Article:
This morning and afternoon marked the 45th March for Life in Washington, and tonight the March for Life’s Rose Dinner took place with Pam Tebow as keynote at the Marriott Renaissance. Pam spoke about human dignity broadly, her family’s international humanitarian work, and the story of her son Tim, whom physicians had recommended she abort:

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Afterwards, I walked the mile or so from Mount Vernon Square back to the Phoenix Park Hotel, through Chinatown, past Clyde’s of Gallery Place where the Terri Schiavo Life & Hope Network board met last night, past the National Portrait Gallery, and ultimately which a brief glimpse at the beautiful Capitol dome, which inspires with the ideals that our politics aspires to in its better moments.

Terry Mattingly offers perspective on the March for Life’s historical lack of media coverage, even compared to similar marches and demonstrations. He excerpts the following Medical Research Project summary of a history of indifference:

The March for Life is a powerful event, one that sheds a spotlight on human rights and dignity. It also brings together men and women of all ages and races, Catholics and Protestants and the religious and scientific communities who believe that life starts at conception. It’s a message those on the political left don’t want to broadcast. It’s also one they don’t want to help further with the help of any meaningful news coverage.

A study conducted by the Media Research Project, a conservative watchdog group, found that CBS, NBC and ABC spent an hour and 15 minutes combined covering last year’s Women’s March held in the wake of Donald Trump’s election. That’s the same Women’s March organizers made sure did not include any pro-life groups.

By comparison, the same group found that the March for Life in 2016 had earned only 35 seconds of coverage from the same three major TV networks – just 13 seconds before it took place and 22 seconds after it was held. The Women’s March had garnered 23 minutes of coverage before it took place.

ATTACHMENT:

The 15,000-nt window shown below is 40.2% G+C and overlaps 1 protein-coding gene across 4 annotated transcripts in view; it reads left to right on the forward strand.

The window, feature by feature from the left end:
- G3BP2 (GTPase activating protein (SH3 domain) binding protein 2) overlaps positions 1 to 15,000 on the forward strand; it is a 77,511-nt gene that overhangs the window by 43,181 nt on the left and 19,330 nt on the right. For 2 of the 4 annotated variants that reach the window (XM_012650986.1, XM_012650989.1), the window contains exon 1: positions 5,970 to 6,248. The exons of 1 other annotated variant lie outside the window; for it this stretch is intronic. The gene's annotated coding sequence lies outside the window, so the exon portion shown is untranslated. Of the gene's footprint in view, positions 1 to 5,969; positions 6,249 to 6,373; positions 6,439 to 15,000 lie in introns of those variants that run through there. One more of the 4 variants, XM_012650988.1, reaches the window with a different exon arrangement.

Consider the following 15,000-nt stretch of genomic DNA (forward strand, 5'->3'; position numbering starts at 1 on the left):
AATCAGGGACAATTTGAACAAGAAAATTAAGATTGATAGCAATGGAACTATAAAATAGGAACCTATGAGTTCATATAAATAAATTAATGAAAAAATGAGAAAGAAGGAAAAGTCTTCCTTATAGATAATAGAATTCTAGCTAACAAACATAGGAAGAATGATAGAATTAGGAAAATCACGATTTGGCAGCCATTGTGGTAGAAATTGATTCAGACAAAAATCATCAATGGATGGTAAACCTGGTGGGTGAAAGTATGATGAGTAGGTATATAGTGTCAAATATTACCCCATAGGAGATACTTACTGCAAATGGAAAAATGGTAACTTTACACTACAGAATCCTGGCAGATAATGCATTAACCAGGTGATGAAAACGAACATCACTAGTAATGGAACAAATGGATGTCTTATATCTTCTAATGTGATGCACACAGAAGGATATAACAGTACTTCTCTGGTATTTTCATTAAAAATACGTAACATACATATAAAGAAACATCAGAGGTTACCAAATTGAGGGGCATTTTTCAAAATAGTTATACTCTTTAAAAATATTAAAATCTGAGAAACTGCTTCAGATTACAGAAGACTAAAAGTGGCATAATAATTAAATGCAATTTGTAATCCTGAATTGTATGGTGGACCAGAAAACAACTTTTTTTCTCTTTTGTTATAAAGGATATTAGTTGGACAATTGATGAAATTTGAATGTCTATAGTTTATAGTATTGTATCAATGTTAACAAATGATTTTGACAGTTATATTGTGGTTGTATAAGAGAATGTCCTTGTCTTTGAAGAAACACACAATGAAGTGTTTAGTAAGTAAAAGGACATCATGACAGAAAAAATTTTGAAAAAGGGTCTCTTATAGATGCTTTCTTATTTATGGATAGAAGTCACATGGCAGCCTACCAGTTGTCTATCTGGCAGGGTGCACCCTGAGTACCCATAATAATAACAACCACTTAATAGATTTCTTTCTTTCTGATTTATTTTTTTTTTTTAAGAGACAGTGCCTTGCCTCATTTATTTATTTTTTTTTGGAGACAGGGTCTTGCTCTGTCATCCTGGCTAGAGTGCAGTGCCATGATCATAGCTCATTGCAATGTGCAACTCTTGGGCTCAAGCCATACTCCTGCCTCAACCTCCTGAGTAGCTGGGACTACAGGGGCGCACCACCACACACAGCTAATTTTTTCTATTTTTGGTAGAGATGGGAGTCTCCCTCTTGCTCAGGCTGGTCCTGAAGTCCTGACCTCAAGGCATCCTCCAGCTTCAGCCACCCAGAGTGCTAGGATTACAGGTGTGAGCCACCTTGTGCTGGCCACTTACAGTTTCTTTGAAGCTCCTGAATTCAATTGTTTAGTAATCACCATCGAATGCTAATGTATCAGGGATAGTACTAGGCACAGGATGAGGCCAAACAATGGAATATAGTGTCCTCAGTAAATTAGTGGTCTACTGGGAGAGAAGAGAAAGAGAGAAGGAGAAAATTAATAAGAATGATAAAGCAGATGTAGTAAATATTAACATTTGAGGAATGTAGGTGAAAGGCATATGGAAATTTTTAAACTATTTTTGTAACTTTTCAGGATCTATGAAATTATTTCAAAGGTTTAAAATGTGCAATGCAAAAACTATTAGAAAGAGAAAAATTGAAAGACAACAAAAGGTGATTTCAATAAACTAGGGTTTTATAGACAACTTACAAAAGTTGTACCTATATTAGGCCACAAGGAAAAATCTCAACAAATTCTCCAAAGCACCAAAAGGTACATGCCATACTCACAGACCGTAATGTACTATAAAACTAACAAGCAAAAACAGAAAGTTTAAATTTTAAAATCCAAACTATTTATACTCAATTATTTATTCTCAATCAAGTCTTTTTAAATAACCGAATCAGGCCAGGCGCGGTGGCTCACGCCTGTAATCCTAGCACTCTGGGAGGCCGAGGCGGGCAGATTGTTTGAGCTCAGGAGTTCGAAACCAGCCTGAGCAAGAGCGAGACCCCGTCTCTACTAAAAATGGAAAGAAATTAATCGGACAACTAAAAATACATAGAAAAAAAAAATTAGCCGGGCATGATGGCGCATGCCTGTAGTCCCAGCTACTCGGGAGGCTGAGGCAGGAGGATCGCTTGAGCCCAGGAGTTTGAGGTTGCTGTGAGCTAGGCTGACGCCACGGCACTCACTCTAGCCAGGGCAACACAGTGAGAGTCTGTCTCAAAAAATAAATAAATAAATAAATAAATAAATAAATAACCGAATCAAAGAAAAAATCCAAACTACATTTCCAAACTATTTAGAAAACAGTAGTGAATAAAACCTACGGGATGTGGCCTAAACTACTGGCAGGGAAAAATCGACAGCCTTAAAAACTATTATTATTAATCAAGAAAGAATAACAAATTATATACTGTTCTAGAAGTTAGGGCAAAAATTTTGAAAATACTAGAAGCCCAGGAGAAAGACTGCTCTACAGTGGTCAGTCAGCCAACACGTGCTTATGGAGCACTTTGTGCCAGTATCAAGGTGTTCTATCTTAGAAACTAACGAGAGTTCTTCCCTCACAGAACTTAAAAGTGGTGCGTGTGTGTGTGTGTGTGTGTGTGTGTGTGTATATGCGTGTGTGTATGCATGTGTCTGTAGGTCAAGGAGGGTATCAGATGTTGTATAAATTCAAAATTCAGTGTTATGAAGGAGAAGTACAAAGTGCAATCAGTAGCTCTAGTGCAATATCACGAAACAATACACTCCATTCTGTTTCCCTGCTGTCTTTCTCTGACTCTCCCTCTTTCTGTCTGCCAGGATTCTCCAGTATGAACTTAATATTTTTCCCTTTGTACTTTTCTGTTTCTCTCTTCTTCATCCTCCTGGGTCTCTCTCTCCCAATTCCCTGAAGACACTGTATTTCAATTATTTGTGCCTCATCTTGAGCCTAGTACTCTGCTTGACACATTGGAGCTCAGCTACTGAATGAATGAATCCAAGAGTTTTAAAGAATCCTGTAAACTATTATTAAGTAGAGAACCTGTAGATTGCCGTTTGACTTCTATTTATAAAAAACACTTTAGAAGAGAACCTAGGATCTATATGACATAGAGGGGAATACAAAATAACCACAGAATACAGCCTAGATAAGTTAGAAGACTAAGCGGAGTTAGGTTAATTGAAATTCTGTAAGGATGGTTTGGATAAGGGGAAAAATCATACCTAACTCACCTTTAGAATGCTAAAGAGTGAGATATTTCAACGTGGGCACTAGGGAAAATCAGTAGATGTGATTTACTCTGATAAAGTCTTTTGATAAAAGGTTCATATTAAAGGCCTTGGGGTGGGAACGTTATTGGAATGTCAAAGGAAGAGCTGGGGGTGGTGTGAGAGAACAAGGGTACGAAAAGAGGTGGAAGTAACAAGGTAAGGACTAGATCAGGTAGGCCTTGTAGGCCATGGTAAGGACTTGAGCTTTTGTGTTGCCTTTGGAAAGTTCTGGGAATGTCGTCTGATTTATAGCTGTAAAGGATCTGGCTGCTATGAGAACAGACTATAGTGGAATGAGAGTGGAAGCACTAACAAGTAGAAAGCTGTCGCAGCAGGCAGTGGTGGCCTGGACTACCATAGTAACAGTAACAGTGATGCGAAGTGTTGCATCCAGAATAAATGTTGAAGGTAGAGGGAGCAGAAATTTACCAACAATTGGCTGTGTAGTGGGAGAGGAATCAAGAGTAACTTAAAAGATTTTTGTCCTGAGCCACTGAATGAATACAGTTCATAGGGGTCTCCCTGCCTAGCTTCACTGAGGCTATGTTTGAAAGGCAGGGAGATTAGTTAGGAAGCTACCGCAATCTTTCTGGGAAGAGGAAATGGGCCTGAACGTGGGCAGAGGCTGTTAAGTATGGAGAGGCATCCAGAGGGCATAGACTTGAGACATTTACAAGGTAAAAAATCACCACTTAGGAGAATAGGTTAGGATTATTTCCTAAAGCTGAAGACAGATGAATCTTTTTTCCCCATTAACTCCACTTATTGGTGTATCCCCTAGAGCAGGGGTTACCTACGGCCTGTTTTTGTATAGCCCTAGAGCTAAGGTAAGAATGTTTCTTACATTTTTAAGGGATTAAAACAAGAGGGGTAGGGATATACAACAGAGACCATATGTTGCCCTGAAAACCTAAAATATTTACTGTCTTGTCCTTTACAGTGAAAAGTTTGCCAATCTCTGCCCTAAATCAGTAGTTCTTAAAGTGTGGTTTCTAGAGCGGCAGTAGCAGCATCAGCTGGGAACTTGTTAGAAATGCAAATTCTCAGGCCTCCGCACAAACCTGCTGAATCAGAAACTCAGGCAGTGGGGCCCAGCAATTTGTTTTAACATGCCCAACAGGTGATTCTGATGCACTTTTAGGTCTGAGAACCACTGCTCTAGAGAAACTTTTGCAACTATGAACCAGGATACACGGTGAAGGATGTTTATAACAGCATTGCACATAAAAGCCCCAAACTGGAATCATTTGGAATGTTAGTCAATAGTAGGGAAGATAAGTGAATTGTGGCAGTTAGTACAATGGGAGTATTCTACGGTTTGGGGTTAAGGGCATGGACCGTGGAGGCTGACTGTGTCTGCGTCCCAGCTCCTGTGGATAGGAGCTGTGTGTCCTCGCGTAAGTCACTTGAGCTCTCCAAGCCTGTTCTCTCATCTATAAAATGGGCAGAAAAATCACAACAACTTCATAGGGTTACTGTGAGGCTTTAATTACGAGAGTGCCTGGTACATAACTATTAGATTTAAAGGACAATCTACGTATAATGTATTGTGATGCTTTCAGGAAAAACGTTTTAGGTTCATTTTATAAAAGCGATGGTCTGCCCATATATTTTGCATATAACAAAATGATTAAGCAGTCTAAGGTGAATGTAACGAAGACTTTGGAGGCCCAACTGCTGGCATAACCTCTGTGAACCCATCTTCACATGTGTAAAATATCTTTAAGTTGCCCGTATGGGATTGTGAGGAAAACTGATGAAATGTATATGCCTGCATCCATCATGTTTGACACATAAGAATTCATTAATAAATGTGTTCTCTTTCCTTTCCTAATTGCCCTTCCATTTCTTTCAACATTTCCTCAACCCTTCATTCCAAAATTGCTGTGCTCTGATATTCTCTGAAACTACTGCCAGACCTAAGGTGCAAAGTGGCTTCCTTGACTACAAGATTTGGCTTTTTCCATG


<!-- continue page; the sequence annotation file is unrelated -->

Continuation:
The situation was similar when it came to online news stories. The phrase “Women’s March 2017” garnered 7,650 mentions on Google News. The same search term for “March for Life 2017” saw a similar disparity – just 474 results.

President Trump became the first president to join the March for Life with a live address from the Rose Garden, where he underscored the stark reality of our laws:

Roe versus Wade has resulted in some of the most permissive abortion laws anywhere in the world. For example, in the United States, it’s one of only seven countries to allow elective late-term abortions along with China, North Korea, and others. Right now, in a number of States, the laws allow a baby to be aborted from his or her mother’s womb in the ninth month. It is wrong. It has to change.

The House of Representatives, meanwhile, passed the “Born-Alive Abortion Survivors Protection Act” today. It will fail in the Senate, where it requires 60 votes to pass, but it is an important step on the road toward protecting human beings who survive failed abortions, ensuring they are transferred from abortion clinics to legitimate medical facilities for care. It’s a fact that today, persons accidentally allowed to be born during an attempted abortion are sometimes simply left to die rather than provided basic care.

And finally, the Department of Health and Human Services today announced the creation of a first-ever “Conscience and Religious Freedom” division meant to “protect doctors, nurses, midwives and other health care workers who refuse to perform, accommodate or assist with certain procedures on religious or moral grounds” and also provides a mechanism for those persons to “file complaints if they believe they have been discriminated against because of their religious or moral convictions.”

That such executive and legislative actions are necessary in the face of the clear and straightforward language of the constitution’s acknowledgement of the right to life, not even to speak of the cultural refusal to acknowledge embryological science as it relates to human rights, is a testament to the fact that ours is not an age of reason, but rather one of power and feeling.